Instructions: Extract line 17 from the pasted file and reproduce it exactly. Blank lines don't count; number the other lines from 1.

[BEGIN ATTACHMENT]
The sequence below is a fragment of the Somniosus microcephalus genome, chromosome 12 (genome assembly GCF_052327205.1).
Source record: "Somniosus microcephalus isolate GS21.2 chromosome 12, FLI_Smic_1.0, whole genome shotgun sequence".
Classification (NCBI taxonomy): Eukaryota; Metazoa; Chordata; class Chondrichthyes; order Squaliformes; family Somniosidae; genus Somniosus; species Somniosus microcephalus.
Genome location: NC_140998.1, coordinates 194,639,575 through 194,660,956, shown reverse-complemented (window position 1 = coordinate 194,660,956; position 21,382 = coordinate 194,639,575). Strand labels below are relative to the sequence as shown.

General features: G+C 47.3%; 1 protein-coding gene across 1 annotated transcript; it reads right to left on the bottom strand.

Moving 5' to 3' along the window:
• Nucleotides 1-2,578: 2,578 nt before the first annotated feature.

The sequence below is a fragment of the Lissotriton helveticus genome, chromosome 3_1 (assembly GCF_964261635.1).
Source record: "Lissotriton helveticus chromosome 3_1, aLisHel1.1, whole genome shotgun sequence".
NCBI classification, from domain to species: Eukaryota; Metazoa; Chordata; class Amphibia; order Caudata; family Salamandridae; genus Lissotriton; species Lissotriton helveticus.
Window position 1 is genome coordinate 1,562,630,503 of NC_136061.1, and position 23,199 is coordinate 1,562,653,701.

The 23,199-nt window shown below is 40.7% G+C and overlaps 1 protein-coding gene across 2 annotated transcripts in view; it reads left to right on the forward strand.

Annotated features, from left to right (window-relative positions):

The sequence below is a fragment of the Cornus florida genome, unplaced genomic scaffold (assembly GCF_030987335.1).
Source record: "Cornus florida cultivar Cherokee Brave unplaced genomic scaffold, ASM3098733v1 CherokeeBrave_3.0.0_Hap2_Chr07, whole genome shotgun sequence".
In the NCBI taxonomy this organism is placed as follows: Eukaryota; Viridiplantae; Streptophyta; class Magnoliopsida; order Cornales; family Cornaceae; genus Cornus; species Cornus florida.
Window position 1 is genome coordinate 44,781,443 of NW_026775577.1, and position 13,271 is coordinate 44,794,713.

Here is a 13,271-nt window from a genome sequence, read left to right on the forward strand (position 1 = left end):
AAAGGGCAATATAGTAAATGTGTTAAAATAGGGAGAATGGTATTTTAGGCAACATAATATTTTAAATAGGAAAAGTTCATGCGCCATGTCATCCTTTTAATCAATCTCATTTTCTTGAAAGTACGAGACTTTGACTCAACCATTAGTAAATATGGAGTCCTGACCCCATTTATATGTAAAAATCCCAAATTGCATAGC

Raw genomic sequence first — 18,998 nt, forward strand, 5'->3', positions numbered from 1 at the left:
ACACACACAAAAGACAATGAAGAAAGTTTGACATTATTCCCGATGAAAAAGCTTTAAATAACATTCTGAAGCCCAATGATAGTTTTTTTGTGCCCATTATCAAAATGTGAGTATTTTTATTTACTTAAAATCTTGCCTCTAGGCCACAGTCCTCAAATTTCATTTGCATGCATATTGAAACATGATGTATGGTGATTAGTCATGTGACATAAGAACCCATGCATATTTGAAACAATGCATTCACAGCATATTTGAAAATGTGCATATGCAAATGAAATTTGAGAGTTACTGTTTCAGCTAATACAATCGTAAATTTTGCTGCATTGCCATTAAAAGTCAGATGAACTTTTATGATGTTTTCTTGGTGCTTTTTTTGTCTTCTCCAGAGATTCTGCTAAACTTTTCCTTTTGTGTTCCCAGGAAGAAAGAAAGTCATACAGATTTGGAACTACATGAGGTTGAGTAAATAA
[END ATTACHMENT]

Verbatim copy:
Window position 1 is genome coordinate 44,781,443 of NW_026775577.1, and position 13,271 is coordinate 44,794,713.